Helms and Harrison are a mismatch made in Comedy Heaven.
Ed Helms (our “Hangover” and “Office” friend) has found himself with a number of terrible comedies from “Vacation” to last year’s Hellhole “Coffee & Kareem.” There were some flicks in between that allowed him to use his talents wisely like in the animated feature “Captain Underpants” and the Ted Kennedy drama “Chappaquidick.” And after last year’s bomb, he’s back to his full potential with “Together Together,” an independent comedy that cuts back on his tradition and gives him a more sentimental vibe.
He also has a fresh connection with Patti Harrison, whose acting credits include “A Simple Favor” and “Raya and the Last Dragon,” and is a staff writer on “Big Mouth.” Helms is Matt, an app designer in his 40s who wants a baby, while Harrison is Anna, a cynical and depressed loner who becomes his surrogate.
These two characters are different, and that’s usually how romantic comedies make us like them. Although it’s not much of a romantic comedy, it does have a sweetness and a sense of humor that delivers. It’s all balanced by moods and tones, which distinguish the actors and their characters from the other characters they have played before in other films.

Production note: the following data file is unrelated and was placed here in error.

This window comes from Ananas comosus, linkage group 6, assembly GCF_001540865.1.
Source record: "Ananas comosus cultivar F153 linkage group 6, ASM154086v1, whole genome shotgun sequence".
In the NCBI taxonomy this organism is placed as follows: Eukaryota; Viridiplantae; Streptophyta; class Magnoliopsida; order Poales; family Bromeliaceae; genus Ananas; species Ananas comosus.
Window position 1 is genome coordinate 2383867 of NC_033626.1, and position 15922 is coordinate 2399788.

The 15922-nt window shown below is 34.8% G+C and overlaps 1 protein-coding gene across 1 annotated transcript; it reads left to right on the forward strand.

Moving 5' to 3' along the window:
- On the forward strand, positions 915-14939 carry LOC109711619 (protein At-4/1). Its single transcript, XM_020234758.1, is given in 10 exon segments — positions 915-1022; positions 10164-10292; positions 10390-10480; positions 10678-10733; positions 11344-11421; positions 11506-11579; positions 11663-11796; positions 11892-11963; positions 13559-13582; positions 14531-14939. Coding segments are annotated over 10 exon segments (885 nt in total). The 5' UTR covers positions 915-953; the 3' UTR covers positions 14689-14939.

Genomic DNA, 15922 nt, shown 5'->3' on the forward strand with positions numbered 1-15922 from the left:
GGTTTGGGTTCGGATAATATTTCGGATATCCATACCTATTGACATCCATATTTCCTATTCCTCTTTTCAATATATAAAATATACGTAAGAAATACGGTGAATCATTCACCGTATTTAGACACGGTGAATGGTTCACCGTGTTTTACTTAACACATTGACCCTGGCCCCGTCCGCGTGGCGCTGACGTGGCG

Among their disagreements, Matt tells his divorced parents (Fred Melamed and Nora Dunn), but Anna prefers to keep the pregnancy to herself. He tells her not to have sex with other men, but she tells him not to tell her that (especially since her dates would wear condoms). They both visit their marriage councilor Madeline (Tig Notaro) to discuss their aspects of the trimesters.
These two mismatched characters are alone for different reasons. Matt didn’t have the romantic chemistry he dreamed of in the past, while Anna was labeled the black sheep of her religious family for having a baby and giving it up for adoption. They both acknowledge that things don’t always work out. That’s the truth in life.
The running gag, presented in a deadpan manner, regards Anna making “eww” remarks when strangers think she and Matt are together, when she’s just his surrogate. And they ask is it wrong for a single man or woman to have a baby. And Anna’s gay co-worker (Julio Torres) talks to her about how she and Matt are capable of creating a world of intimacy.
“Together Together” has a little “Knocked Up” inside, and Helms and Harrison undergo the routine conflicts as Seth Rogen and Katherine Heigl did in that movie. And yet, in both pregnancy comedies, in spite of their characters’ differences, they eventually come around and see eye-to-eye with one another. Kudos to writer/director Nikole Beckwith for guiding these two talents on the right path and for portraying likable characters with similarities and differences.
It does lag at times, but most of the way through, you’re able to see the chemistry between Helms and Harrison, and you ponder on where they’re going to go in their lives. Will they become a married couple or just friends? Anything is possible, and you hope the best for them. I can’t wait to see more of Harrison, and as for Helms, he’s back.